It’s normal for someone to experience grief after a traumatic experience. If we accept and process our pain, it becomes more likely that we can resolve it. But what if you feel you’re “not allowed” to mourn? What if you’ve been conditioned to believe that someone like you can’t show “weakness”? This is too often the case for first responders.
They are brave heroes who get medals and parades. Obviously, they can’t just cry or get burnt out from all the crises they witness. This stigma can be dangerous. Everyone needs time to process as they see fit. If not, they risk the daunting struggle of complicated grief.
What is Complicated Grief?
It might be overt. It could be invisible — even to the person who has suffered a loss. Complicated grief is a term meant to describe being stuck. We are advised to talk about grief. Join a bereavement group. Create rituals. Acknowledge the pain you feel. Generally speaking, these are considered healthy steps. A first responder does not always have access to such a process.
Each and every day can bring tragedy. They witness so many losses. Even if they are not responsible, they can feel guilt. But there’s no time to sort that out when you’re expected to step up for the next crisis. So, many first responders learn to hold it in and “stay strong.” This is a roadmap for complicated grief
Why Are First Responders at Risk of Unresolved Grief?
People who work in fields like EMS, firefighters, medical, and law enforcement are all too familiar with trauma. They get the call and off they go into unknown danger and horror. When they arrive, everyone — especially the victims — is counting on these first responders to be strong and calm. Can you imagine how external and internalized pressure this creates?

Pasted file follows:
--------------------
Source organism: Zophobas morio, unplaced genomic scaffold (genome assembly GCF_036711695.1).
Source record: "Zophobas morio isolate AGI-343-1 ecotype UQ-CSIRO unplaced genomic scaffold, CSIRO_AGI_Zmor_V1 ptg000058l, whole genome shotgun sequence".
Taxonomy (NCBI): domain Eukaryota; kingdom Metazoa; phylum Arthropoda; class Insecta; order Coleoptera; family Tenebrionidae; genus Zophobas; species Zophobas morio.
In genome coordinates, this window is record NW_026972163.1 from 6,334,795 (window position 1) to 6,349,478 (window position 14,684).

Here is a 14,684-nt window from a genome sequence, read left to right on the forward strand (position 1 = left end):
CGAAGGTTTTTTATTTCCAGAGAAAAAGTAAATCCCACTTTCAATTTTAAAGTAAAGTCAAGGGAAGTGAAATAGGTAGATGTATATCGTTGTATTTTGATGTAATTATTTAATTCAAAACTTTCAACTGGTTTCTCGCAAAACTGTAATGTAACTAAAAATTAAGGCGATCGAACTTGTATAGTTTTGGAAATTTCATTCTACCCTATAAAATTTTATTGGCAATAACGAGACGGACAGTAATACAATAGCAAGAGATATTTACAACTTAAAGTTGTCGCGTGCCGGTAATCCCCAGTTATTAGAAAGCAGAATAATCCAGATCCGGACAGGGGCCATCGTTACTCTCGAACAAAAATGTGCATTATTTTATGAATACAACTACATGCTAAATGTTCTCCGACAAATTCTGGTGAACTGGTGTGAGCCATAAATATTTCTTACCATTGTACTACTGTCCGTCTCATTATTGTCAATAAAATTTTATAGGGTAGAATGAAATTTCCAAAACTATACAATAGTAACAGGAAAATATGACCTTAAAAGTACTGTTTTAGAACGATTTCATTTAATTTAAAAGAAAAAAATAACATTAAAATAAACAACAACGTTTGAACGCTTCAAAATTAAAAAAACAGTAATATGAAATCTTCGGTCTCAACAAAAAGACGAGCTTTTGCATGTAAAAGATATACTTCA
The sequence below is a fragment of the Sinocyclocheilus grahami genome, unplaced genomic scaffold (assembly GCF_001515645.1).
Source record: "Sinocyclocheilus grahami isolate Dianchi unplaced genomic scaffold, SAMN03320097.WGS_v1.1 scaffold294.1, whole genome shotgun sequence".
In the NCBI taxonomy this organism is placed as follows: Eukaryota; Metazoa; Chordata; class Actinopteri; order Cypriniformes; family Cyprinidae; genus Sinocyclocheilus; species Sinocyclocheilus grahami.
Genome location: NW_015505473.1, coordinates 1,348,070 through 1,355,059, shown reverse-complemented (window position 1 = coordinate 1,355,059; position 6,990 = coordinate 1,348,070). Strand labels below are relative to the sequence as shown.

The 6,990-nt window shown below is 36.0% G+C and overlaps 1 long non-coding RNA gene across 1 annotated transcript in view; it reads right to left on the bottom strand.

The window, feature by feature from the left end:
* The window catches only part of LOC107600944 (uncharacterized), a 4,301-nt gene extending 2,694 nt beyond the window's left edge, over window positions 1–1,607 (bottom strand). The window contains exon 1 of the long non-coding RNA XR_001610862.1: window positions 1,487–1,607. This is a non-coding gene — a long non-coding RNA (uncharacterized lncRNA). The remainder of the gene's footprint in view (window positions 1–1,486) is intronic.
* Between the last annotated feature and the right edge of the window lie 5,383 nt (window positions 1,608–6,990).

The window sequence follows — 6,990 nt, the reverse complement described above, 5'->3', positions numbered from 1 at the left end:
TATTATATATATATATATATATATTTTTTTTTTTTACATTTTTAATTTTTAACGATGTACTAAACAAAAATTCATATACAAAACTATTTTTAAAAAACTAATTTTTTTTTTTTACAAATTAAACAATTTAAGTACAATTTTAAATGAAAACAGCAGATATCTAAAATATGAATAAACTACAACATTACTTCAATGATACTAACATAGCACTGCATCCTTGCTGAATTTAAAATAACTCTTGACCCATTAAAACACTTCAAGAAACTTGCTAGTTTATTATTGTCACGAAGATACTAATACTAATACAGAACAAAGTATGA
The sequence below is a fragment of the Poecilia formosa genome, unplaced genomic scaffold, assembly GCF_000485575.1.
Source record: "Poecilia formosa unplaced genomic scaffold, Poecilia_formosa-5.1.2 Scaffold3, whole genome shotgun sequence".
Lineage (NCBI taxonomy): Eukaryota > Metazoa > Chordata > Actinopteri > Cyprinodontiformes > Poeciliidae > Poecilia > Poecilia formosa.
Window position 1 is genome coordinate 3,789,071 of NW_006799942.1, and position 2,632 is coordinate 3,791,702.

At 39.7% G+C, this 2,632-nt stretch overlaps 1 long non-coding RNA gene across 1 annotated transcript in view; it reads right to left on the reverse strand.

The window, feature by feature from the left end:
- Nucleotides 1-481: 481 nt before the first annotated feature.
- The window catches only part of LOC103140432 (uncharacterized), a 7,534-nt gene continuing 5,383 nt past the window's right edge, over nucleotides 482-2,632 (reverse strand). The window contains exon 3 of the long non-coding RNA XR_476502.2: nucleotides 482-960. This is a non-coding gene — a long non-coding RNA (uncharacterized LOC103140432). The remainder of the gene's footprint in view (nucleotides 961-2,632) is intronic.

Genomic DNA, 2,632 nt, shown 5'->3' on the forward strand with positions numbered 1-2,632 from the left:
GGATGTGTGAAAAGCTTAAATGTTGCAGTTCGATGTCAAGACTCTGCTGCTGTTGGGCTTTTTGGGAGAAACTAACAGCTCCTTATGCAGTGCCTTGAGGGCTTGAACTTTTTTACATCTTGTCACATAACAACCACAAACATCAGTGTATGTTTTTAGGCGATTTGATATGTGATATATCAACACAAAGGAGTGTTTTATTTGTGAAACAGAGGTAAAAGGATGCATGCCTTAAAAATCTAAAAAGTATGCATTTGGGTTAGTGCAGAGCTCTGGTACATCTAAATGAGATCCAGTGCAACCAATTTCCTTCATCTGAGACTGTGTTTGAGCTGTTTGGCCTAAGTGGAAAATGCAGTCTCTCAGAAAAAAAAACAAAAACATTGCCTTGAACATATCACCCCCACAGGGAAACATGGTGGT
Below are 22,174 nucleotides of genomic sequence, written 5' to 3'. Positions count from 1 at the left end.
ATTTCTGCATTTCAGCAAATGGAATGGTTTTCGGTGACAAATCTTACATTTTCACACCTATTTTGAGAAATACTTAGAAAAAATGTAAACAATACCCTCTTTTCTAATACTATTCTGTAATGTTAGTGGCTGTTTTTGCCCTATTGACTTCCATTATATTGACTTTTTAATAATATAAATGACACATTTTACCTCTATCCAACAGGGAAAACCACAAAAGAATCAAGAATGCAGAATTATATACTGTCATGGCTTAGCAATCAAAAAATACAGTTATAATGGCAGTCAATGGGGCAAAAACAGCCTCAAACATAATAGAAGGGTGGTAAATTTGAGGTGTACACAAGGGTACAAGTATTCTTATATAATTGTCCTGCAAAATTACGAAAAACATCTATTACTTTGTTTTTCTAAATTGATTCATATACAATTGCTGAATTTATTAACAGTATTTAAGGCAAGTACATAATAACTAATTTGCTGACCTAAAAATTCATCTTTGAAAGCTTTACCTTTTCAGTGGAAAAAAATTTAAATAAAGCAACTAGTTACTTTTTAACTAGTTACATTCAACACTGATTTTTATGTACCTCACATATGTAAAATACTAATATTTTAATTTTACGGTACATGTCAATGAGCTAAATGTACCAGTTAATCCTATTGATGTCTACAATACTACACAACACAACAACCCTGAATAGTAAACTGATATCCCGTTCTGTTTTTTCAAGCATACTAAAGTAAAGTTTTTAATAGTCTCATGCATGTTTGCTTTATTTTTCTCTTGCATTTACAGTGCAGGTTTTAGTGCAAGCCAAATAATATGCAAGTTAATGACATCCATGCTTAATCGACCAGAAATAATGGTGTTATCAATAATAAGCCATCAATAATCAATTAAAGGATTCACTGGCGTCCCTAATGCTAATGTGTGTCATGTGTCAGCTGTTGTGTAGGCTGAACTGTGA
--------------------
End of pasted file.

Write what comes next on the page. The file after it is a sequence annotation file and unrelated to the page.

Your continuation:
Like being in a war zone, you perform a type of emotional triage. You try (in vain) to distance yourself from the suffering you encounter. Meanwhile, it adds up. It builds and eventually takes its toll in the form of burnout and secondary traumatic stress.
Signs of Burnout
- Feeling numb, dissociated, exhausted, and overwhelmed
- Edgy, irritable, easily frustrated
- Not taking care of yourself — to the point of neglecting basic hygiene
- Self-medication (particularly with alcohol)
On the job, burnout manifests as an outward expression that you’re not making a difference. You feel like a failure any time a situation does not play out ideally. Even when you perform effectively and heroically, you can’t see it as a victory.
Signs of Secondary Traumatic Stress
Not just the victims are at risk of trauma. Witnessing traumatic events is a common cause of conditions like Post-Traumatic Stress Disorder (PTSD). First responders struggling with such secondary traumatic stress may display symptoms like:
- Physical signs of stress
- Nightmares, flashbacks, and intrusive thoughts
- Chronic worry and dread
- Identifying with victims they have tried to help
How First Responders Can Practice Self-Care
There are practical steps, e.g.
- Managing the length and frequency of shifts
- Getting support from co-workers and supervisors
- Practicing basic self-care (sleep patterns, healthy eating, etc.)
- Setting boundaries when necessary
More holistically, first responders need to adjust their perceptions. This may involve:
- Caring for victims and survivors while also prioritizing yourself
- Recognizing when you need a break and not seeing this as weak or selfish
- Understanding that you are not the only one who can help
To facilitate such a shift, you could use the help of a skilled mental health professional. If you or someone you know is a first responder and needs help, we should talk. Let’s connect for a free and confidential consultation.